To develop an effective treatment for a disease, we need to find molecules that are relevant to that disease’s mechanism, and understand their structure so that we can design a drug that can attach to them and modify their behavior. For example in the case of a bacterial or viral infection, we would need to characterise molecules specific to those pathogens that the drug can attach to and how that drug might prevent their replication. This can be done in silico
(computer simulation) but it most often needs to be confirmed in vitro
, that is, a test system for the drug in a real live biological system.
So how can AI help speed up this stage in the development pipeline? The very first step is target validation, which means that we need to identify targets in a biological system that could be disrupted by certain molecules; for now this is a human task that relies on the mechanistic understanding of the biology of the system, but our knowledge of biology is still very rudimentary. Unlike in other physical systems, it is difficult to isolate specific components of a regulatory pathway involved in a single process, because natural selection tends to create systems that are highly entangled and with a high level of reuse, creating very complex systems that are hard to characterize.
To improve our understanding of this process, AI systems can be used to reverse engineer the regulatory networks
in cells from experimental data. Using high-throughput assaying systems to measure multiple perturbed cell cultures, we can collect enough data variation and quantity to create a model of the regulatory network that is most plausible to have generated that data. Using that model, we can understand which perturbations in the network would result in a change in the disease progression.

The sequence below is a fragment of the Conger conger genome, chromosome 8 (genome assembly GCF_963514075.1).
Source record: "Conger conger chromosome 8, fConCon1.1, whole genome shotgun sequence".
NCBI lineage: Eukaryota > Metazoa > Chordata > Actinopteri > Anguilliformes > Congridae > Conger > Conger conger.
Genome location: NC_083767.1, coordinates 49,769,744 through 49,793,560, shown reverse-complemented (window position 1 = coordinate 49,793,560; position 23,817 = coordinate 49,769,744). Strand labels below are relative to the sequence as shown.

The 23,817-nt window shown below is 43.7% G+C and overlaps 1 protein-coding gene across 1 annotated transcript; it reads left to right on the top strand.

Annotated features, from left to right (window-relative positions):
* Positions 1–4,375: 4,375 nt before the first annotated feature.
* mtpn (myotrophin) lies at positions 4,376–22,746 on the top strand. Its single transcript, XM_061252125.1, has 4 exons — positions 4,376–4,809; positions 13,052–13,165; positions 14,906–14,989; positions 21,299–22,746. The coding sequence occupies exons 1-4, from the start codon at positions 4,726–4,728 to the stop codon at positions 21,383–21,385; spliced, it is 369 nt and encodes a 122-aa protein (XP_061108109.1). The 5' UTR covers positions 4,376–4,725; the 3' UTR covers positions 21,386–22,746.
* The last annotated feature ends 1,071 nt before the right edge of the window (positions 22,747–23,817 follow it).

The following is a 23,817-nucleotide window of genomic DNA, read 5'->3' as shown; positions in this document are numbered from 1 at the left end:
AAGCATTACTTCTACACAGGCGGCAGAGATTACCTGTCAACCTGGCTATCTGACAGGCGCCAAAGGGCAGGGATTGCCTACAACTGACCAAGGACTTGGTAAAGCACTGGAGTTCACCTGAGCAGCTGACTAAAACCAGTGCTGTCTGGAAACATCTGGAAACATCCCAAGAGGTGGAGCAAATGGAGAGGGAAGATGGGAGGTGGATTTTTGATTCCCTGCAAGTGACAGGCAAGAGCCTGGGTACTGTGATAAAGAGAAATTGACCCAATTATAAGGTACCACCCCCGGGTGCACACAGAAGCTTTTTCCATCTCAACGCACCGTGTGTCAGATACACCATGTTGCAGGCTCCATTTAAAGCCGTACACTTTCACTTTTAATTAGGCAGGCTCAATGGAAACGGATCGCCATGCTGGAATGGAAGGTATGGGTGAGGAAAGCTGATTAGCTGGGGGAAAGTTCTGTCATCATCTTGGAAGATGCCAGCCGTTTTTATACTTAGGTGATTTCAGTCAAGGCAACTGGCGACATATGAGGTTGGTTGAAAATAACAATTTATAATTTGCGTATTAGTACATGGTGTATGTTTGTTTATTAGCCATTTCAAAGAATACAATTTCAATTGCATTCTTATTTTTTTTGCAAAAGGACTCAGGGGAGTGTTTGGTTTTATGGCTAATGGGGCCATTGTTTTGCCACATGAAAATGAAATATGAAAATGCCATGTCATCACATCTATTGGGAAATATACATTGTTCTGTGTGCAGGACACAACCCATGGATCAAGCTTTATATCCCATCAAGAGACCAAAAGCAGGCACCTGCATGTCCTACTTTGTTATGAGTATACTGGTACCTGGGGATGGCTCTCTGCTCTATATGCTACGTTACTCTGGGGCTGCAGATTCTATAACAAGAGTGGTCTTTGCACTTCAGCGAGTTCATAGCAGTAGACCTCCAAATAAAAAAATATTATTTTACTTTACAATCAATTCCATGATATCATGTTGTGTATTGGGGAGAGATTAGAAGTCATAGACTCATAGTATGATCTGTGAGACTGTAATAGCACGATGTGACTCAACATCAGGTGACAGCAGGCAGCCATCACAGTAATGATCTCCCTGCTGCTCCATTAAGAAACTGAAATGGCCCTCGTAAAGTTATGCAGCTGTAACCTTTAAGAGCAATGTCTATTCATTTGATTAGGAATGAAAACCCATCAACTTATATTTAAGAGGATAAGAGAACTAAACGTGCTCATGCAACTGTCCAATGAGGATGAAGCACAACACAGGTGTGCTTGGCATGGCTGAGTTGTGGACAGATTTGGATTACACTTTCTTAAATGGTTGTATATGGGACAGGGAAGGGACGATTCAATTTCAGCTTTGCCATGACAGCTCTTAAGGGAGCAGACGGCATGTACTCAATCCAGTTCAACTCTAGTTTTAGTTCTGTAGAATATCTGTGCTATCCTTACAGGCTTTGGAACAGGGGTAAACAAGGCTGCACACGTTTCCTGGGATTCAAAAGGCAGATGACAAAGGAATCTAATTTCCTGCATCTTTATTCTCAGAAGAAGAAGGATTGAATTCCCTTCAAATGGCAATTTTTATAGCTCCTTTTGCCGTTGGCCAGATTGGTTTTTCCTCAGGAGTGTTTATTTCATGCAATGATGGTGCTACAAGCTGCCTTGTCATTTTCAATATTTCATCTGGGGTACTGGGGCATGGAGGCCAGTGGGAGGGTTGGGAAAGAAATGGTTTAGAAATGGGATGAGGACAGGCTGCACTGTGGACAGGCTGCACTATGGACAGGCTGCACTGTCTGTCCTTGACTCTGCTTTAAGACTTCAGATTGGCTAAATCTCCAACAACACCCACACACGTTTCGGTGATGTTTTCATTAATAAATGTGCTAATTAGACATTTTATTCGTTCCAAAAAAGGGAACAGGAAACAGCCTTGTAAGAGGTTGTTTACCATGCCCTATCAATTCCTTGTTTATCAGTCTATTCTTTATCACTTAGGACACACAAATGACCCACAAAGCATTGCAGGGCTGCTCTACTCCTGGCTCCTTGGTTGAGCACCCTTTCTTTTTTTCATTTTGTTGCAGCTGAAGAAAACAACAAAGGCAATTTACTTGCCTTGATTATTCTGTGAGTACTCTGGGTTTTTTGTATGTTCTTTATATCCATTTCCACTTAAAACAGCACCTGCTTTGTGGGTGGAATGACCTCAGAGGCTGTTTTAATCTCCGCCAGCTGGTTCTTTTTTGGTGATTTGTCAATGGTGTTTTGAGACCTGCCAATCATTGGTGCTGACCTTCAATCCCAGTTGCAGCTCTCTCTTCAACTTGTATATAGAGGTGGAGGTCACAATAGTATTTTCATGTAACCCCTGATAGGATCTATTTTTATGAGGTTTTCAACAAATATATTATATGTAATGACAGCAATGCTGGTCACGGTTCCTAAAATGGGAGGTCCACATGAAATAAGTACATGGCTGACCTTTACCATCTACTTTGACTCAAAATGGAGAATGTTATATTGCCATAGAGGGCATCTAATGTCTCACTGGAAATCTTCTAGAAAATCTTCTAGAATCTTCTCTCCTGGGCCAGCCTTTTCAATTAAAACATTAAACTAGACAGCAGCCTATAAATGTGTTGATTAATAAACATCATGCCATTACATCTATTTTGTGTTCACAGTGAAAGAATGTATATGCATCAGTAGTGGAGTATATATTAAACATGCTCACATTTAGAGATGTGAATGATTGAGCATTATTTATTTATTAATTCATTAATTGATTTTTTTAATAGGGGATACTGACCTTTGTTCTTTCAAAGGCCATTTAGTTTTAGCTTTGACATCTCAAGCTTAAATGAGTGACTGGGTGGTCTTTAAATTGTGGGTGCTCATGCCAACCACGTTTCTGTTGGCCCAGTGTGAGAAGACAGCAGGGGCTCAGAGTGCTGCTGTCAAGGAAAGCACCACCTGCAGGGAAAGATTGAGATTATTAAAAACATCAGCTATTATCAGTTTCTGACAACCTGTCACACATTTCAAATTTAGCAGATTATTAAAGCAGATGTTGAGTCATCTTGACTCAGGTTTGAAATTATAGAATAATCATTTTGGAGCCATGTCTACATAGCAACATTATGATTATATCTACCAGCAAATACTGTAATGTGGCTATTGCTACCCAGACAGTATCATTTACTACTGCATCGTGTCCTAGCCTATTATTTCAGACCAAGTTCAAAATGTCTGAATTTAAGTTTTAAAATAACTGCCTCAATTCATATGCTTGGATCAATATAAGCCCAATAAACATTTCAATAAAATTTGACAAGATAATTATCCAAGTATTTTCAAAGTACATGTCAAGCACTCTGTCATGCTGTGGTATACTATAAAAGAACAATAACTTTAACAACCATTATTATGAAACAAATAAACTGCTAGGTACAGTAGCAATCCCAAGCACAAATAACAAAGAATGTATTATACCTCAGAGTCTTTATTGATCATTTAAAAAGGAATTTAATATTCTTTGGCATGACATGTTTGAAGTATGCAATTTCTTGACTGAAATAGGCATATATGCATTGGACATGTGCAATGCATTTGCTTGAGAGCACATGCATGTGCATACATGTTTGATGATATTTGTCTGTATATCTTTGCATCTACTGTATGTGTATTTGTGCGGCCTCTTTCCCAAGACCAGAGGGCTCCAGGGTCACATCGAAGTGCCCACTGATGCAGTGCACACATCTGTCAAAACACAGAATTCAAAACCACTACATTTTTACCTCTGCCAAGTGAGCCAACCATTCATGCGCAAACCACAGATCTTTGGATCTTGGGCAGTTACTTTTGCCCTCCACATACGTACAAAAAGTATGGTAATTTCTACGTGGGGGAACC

Once we know where in the molecular pathways we want to perturb with a drug, it is useful to know what is the molecular structure of the proteins involved. In many cases, we know the genetic code for the proteins, but we don’t know what is its final molecular structure inside a cell. It can be quite difficult to obtain this structure as it requires a complicated experiment where the molecules must be crystallized and then photographed with x-rays. In some cases this process damages the proteins and it can take years until researchers develop the right protocol to capture this structure correctly for a single protein.
AI techniques such as AlphaFold 2
can greatly accelerate this process by predicting the protein structure from the genetic code. The model was trained on known genetic sequences and their corresponding protein structures, and can generalize to novel, unseen sequences. Even if not 100% accurate, these predictions can greatly accelerate the discovery process as experimental teams no longer need to wait years for each new protein to be characterized via crystallography experiments.